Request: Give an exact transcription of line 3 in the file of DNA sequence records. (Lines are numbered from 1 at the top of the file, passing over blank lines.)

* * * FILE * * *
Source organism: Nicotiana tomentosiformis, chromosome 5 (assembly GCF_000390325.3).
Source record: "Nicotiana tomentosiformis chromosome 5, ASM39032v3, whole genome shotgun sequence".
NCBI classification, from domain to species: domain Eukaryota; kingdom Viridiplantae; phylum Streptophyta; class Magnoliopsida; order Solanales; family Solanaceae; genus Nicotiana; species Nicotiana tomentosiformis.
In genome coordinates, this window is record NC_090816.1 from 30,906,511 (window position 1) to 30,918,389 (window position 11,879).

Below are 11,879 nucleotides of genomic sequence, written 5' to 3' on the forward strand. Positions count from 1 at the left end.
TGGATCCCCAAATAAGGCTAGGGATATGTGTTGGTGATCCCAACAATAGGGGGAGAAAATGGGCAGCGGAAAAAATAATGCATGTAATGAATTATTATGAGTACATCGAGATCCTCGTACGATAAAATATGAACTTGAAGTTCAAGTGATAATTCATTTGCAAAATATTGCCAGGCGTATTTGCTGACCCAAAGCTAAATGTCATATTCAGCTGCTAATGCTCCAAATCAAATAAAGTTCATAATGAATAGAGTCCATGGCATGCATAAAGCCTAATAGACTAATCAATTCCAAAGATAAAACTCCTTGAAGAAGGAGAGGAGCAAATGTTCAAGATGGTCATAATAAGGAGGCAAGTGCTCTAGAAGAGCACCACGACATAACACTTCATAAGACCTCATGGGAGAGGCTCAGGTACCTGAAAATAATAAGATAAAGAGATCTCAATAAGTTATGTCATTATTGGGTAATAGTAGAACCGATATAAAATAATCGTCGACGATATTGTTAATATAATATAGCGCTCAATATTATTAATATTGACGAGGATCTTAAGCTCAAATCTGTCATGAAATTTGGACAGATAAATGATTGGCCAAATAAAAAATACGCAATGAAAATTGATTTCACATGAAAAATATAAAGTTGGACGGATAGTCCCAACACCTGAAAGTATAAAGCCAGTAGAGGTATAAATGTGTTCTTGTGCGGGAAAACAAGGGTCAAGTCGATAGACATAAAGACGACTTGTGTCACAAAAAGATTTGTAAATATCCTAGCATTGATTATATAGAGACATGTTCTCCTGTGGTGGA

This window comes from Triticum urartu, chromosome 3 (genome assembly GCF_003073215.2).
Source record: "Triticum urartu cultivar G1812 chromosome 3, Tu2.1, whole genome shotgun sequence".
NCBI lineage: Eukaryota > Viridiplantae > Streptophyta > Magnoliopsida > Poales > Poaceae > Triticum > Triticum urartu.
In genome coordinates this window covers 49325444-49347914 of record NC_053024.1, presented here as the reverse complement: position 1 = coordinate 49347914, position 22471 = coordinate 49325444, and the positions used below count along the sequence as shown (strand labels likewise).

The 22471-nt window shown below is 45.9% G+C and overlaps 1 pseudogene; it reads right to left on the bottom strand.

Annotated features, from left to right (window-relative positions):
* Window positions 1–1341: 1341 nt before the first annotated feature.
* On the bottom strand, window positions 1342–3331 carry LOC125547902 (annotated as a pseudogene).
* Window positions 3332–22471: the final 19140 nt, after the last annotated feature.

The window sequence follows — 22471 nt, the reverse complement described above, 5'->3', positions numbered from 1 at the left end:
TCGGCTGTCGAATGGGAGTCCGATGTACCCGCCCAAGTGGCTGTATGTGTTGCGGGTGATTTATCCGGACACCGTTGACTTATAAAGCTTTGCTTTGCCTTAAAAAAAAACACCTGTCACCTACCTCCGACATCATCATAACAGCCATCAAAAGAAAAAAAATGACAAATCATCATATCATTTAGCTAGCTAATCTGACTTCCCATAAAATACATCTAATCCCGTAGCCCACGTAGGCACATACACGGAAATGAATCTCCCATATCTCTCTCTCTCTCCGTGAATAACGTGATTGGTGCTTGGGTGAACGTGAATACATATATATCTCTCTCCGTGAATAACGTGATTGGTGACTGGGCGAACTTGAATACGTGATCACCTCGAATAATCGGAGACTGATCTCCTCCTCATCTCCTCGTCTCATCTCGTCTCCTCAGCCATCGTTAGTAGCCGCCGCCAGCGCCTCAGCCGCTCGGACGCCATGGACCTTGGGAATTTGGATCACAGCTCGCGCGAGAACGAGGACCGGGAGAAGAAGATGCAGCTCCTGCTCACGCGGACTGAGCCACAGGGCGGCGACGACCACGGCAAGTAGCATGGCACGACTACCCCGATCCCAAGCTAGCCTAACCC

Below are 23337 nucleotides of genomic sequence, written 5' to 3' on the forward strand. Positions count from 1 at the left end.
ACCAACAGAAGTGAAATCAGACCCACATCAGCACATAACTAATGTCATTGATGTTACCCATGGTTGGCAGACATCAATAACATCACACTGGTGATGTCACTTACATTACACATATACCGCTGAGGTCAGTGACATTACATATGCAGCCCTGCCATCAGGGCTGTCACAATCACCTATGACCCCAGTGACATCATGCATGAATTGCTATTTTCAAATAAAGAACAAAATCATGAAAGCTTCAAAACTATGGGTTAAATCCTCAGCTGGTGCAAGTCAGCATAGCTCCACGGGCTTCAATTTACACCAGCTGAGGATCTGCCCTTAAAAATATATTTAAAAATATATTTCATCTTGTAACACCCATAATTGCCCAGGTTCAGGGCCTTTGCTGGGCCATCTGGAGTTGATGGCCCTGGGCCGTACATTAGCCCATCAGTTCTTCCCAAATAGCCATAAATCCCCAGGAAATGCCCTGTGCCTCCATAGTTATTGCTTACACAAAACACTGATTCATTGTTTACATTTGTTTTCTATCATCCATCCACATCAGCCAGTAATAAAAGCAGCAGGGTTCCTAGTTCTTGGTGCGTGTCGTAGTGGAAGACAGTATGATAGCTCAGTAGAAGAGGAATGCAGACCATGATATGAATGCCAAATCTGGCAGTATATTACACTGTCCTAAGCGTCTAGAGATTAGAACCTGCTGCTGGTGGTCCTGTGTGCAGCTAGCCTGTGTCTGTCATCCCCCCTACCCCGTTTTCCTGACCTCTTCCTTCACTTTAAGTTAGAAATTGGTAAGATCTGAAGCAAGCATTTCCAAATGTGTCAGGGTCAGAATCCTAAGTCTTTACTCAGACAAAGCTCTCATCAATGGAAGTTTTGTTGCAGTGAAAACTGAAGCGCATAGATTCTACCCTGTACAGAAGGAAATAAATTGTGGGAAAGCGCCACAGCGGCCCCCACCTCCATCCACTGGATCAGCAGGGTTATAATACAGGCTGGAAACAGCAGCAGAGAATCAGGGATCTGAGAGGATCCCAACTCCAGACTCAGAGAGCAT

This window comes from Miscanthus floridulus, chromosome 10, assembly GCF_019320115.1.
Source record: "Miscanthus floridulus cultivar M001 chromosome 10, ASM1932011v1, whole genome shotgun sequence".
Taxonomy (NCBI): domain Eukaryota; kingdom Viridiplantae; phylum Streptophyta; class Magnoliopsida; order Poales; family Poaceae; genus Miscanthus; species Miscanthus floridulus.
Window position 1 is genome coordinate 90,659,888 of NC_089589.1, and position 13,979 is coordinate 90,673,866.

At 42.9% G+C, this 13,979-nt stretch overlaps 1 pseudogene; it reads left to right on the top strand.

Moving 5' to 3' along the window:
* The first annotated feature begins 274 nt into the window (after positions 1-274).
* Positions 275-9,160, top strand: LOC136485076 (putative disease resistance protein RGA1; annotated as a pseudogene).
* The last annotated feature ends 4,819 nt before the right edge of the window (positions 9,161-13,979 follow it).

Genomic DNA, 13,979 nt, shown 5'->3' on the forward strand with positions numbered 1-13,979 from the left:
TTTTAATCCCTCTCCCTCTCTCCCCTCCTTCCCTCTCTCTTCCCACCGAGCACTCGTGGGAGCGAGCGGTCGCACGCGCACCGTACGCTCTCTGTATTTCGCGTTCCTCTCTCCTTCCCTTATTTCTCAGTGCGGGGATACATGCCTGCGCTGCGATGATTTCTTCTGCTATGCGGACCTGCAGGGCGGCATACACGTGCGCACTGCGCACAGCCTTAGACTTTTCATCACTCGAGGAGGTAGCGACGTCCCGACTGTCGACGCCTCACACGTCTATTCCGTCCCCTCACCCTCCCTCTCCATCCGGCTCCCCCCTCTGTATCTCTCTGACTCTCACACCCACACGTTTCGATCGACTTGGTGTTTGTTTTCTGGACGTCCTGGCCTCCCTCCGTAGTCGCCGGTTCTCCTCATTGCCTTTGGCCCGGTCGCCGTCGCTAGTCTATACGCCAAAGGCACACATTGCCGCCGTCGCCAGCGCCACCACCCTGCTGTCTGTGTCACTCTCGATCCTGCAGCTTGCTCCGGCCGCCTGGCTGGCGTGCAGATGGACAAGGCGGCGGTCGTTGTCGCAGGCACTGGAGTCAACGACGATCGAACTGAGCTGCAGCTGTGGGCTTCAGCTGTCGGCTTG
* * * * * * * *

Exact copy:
NCBI classification, from domain to species: domain Eukaryota; kingdom Viridiplantae; phylum Streptophyta; class Magnoliopsida; order Solanales; family Solanaceae; genus Nicotiana; species Nicotiana tomentosiformis.